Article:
Some Aggies still pushing for ‘traditional values’ center at A&M
Supporters of a family and traditional values center at Texas A&M University plan to continue battling to pass a bill in the student senate that supports equal funding for a traditional values center in addition to the GLBT center on campus, even though the bill was vetoed by the student body president earlier this week.
Michael Ariza, a student senator and a member of the Texas Aggie Conservatives, said Thursday that he plans to continue the fight in his position as senator, though he isn’t sure yet what the role of the conservative student group will be in the battle to establish a traditional values center on campus.
A news release on the Texas Aggie Conservative website says that “the administration is using your money (student fees and donations) to push such leftist worldviews on a primarily conservative student body. Stand up to this bias and demand equal funding for conservative programs.”
The news release is in opposition to a “pornographic sex seminar” put on by a sex therapist at the GLBT center that showed videos of “two men kissing and having oral sex; a graphic close-up video of two lesbians having sex; a graphic video of a man doing cunnilingus” and other sexually explicit items.
“Is this really an appropriate use of university funds, mandatory student fees, taxpayer dollars, facilities, and donor contributions to Texas A&M University?” the news release asks. “Do A&M donors have any idea how their money is being spent? Should a public university be teaching this kind of stuff to young, unmarried men and women?”
When asked if the members would have been as outraged about a similar seminar covering oral sex among straights, Ariza said that he feels members of the campus conservative group are generally opposed to the idea of mandatory student fee funding, state funding, and donor money administered by the university going to support sexually explicit programming, rather than education.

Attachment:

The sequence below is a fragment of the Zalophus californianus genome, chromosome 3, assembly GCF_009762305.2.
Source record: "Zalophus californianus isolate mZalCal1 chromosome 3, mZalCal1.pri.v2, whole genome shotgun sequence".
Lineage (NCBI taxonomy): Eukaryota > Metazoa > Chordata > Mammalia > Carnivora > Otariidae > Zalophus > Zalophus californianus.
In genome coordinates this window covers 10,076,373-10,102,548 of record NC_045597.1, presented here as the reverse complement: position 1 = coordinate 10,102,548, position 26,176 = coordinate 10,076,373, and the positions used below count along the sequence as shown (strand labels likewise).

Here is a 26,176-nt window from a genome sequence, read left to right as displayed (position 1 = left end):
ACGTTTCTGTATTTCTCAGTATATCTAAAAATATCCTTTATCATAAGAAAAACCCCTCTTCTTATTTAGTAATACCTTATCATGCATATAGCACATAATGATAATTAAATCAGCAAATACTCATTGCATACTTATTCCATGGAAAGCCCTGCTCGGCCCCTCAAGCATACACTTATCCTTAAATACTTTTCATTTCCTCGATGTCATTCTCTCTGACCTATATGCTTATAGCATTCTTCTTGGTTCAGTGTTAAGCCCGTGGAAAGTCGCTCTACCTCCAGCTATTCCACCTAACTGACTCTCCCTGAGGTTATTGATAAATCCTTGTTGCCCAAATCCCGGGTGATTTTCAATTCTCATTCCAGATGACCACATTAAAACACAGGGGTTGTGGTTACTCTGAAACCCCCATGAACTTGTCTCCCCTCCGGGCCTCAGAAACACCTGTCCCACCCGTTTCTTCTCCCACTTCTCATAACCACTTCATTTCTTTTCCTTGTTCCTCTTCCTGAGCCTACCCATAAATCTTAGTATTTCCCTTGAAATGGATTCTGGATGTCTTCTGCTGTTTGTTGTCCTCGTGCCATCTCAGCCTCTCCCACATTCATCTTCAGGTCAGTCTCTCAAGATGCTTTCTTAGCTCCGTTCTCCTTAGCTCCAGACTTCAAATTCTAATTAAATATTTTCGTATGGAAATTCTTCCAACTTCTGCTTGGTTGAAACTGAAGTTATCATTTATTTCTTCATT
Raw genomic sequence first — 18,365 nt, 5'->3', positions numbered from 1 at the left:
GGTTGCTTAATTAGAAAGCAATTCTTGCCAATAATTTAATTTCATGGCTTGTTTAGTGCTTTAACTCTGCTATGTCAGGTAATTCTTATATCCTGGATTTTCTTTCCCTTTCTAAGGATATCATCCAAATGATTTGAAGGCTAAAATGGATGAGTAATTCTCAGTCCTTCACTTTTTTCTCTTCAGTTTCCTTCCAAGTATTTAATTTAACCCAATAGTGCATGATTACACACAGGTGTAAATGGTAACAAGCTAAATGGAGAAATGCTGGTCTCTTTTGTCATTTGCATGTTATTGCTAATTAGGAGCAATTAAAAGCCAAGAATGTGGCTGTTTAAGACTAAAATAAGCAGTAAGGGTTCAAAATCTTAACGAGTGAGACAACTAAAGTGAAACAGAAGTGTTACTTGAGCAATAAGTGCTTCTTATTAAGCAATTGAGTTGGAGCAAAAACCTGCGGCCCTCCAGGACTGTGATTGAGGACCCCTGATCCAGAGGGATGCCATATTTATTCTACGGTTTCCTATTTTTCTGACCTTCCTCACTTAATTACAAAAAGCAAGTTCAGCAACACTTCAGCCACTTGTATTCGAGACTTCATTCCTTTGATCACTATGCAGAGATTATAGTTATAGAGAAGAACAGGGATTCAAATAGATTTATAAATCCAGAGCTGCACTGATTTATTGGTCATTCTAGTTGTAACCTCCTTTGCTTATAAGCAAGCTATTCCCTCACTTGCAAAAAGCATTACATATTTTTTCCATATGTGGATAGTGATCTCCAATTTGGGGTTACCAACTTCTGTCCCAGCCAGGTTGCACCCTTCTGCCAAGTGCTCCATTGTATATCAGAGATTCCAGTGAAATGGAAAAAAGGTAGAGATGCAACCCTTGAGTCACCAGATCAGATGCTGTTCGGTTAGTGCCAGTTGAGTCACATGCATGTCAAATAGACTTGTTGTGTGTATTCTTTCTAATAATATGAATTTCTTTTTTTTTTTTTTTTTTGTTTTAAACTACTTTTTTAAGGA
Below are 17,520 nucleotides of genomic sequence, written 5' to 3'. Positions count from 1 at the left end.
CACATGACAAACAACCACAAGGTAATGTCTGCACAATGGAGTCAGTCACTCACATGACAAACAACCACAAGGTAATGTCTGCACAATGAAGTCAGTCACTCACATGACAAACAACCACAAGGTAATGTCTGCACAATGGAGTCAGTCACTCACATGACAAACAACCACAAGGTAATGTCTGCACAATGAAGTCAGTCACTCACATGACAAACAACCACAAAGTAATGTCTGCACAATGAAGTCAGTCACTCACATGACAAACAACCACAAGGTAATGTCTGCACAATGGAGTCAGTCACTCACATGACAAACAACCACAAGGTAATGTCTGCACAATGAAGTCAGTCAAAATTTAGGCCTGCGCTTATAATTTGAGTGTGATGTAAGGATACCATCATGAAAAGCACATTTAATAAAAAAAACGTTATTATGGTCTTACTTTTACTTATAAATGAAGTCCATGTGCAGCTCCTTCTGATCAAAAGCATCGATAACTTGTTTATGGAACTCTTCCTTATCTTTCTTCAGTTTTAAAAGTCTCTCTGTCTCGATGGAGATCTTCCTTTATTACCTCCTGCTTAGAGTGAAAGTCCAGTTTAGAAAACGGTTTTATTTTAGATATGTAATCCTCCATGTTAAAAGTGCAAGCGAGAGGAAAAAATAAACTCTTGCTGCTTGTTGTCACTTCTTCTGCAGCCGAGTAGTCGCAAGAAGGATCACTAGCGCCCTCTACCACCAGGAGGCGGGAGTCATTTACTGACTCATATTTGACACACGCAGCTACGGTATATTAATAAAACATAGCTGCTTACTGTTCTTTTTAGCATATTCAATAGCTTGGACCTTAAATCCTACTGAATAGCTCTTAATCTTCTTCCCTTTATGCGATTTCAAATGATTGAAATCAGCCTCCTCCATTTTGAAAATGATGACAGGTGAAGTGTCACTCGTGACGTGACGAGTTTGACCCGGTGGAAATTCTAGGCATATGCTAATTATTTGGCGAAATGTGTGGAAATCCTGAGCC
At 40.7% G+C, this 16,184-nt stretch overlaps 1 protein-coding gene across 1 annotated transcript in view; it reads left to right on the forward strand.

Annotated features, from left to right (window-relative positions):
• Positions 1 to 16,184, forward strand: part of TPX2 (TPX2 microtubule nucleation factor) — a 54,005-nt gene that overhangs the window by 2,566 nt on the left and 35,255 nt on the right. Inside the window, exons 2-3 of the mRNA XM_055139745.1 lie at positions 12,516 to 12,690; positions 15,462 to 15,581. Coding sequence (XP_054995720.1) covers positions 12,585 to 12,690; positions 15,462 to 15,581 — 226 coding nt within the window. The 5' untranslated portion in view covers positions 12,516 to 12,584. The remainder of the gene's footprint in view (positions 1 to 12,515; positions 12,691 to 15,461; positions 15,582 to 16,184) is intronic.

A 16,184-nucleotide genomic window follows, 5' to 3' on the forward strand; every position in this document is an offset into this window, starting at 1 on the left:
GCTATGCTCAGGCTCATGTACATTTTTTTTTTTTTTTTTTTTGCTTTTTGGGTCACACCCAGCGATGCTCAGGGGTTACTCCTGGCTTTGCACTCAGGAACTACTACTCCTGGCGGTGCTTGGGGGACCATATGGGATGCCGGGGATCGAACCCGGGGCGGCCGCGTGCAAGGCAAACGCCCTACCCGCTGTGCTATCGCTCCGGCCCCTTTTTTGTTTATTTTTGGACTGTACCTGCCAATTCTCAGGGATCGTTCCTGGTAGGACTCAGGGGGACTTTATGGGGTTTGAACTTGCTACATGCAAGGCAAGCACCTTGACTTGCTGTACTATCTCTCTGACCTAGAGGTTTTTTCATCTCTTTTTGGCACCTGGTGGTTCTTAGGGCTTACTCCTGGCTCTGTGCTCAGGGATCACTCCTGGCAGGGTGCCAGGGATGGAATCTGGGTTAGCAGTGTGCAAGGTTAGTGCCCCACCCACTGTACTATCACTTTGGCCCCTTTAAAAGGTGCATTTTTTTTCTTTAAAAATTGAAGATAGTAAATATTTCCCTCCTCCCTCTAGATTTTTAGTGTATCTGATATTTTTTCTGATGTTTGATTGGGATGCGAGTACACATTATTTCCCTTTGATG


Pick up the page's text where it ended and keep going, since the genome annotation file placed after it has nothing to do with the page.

“Personally, I am more concerned with viewpoint neutrality in how funding is spent,” Ariza said. “Currently, student fee money and funding administered by the university only goes to support one side of the issue, in this case a side that is very-pro GLBT. I think everyone can agree that every individual will have their own ideas of what is right and wrong — some find nothing wrong with the sexuality of GLBT individuals, while others may be deeply opposed to it on moral grounds. However, as it currently stands today, all students must pay a mandatory fee that funds aspects of the GLBT Resource Center, whether they support the mission of that center or not. While this may not seem like an issue to those who support that mission, students who are opposed to that mission find themselves forced to fund something that directly opposes their personal viewpoints, without any funding being spent on a resource center that promotes their viewpoints.”
Meanwhile, it is not yet clear how the Texas House budget amendment by state Rep. Wayne Christian (R-Center) would affect the GLBT centers at A&M and the University of Texas at Austin. Christian’s amendment — which was supported by the A&M student senate before being vetoed by the student body president — mandates that universities spend an equal amount of “appropriated funds” on a traditional values center if they have a GLBT center.
However, as the Texas Independent has previously reported, the GLBT centers at A&M and UT are almost wholly funded by student service fees and private donations, which are not classified as appropriated funds, according to the Legislative Budget Board.